Healthcare Technology Featured Article

August 18, 2014

Hackers Strike Virginia Hospitals, Seize Names & Social Security Numbers

Going to the hospital these days seems to prove something of a dangerous exercise. Not only is there the clear physical danger—usually people go requiring some kind of major surgical treatment or the like—but there's also the risk of large quantities of highly-identifiable information being seized as well. Hospitals aren't safe from hackers, as was recently discovered with Community Health Systems, who in turn announced that hackers had slipped into the company's databases and seized data for 4.5 million patients.

The haul was staggering in both its size and its scope. While any data for 4.5 million patients would be bad enough, what all the hackers got on those 4.5 million was even worse. The hackers reportedly managed to land not only names, but also addresses, telephone numbers and birth dates. Worst of all, Social Security numbers were also landed, making for a potential horrorshow of identity theft cases. Just to add insult to injury, the records seized were not strictly recent, either; anyone who has received treatment at a Community Health Systems hospital—and there are 206 such hospitals throughout the United States—in the last five years is at risk. Even anyone just referred to a Community Health Systems hospital in the last five years is likewise at risk.

Naturally, the FBI is involved, as Community Health Systems has a presence in 28 different states, and Community Health Systems itself has hired Mandiant's cybersecurity experts to find out just what went wrong, with all parties involved putting “...significant resources and efforts to target, disrupt, dismantle and arrest the perpetrators.” Though that's likely cold comfort to the patients who lost data in this; reports suggest there's very little the patients can do for protection in the wake of this kind of theft, and as for notification, Community Health Systems reportedly plans to issue notification “as required by federal and state law,” which means a variety of things depending on location.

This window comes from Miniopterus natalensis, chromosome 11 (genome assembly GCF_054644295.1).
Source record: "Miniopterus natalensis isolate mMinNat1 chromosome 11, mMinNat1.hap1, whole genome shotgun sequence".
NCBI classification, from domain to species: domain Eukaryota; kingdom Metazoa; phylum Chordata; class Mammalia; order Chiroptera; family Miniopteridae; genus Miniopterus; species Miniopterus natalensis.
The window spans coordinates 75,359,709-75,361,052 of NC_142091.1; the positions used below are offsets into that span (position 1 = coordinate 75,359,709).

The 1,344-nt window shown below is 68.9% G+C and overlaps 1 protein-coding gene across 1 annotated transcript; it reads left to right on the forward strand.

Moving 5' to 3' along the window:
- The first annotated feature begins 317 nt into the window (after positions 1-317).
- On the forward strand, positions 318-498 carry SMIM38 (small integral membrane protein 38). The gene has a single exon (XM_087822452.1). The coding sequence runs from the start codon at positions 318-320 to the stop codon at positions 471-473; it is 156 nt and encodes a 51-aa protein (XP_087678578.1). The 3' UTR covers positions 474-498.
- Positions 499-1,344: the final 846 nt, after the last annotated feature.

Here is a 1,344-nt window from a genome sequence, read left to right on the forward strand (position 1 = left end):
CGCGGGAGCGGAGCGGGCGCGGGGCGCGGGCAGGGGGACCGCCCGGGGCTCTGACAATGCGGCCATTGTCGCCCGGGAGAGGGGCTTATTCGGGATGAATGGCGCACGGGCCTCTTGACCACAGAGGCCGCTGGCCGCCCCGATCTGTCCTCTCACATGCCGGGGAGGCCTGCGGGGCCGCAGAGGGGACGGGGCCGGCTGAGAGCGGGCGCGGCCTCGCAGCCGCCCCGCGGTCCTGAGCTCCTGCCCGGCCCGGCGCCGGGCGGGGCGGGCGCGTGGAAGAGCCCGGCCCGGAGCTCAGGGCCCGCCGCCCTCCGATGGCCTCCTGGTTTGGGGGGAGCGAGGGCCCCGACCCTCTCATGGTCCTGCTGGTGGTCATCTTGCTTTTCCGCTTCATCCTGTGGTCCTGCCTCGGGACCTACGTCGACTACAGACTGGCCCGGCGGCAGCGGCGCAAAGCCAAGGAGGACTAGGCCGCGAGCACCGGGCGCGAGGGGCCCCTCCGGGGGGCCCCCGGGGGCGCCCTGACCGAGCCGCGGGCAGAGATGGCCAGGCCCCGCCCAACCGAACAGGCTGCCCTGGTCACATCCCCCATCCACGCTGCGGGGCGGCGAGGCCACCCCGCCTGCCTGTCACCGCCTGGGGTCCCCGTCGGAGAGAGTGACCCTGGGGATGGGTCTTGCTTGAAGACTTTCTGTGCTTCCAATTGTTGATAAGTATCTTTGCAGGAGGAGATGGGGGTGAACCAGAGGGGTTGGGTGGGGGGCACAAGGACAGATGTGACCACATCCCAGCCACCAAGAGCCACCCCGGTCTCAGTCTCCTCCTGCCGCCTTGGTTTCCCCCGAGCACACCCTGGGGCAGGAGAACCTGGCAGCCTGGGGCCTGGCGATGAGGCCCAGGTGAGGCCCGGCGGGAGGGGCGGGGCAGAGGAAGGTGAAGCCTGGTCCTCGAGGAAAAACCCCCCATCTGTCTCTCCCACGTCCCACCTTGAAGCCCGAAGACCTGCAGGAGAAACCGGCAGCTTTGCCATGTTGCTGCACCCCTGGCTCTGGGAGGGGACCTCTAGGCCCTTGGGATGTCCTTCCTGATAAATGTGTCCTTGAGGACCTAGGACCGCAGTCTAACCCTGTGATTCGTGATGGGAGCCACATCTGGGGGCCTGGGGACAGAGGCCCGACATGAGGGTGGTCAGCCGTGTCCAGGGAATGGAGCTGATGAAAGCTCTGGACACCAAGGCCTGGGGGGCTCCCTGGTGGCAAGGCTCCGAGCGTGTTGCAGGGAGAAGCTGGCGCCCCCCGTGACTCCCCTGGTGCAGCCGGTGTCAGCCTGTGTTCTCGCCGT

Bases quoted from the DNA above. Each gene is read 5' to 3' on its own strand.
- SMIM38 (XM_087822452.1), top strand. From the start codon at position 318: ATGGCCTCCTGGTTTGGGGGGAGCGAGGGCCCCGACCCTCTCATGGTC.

However, the bright spot here, if it can be called that, is two-fold. One, thanks to the Health Insurance Portability and Accountability Act (HIPAA), patients can sue for damages, and given that the hospital admitted its fault already, that's likely to be a fairly easy win. Two, the company carried liability insurance specifically against this kind of theft, so there's likely to be compensation going around. Already, the company is planning to offer identity theft protection systems at no charge to those impacted by the event.

In a situation like this, it's often quickly asked, what could have been done to prevent this? In this particular case, likely very little; reports suggest the hackers were Chinese, operating with extremely powerful malware that was actually found, and new protections were put in place to protect against such measures in the future, but some of said malware may have been missed during the first sweep, a distinct possibility in any operation helmed by human beings.

Still, it's no excuse for a lack of vigilance, and while Community Health Systems seems to have done nearly everything in its power to protect the data under its care, it still proved to be inadequate in the end. Only time will tell what the end result of all this is, and it's not likely to be a positive end for anyone.

Edited by Maurice Nagle

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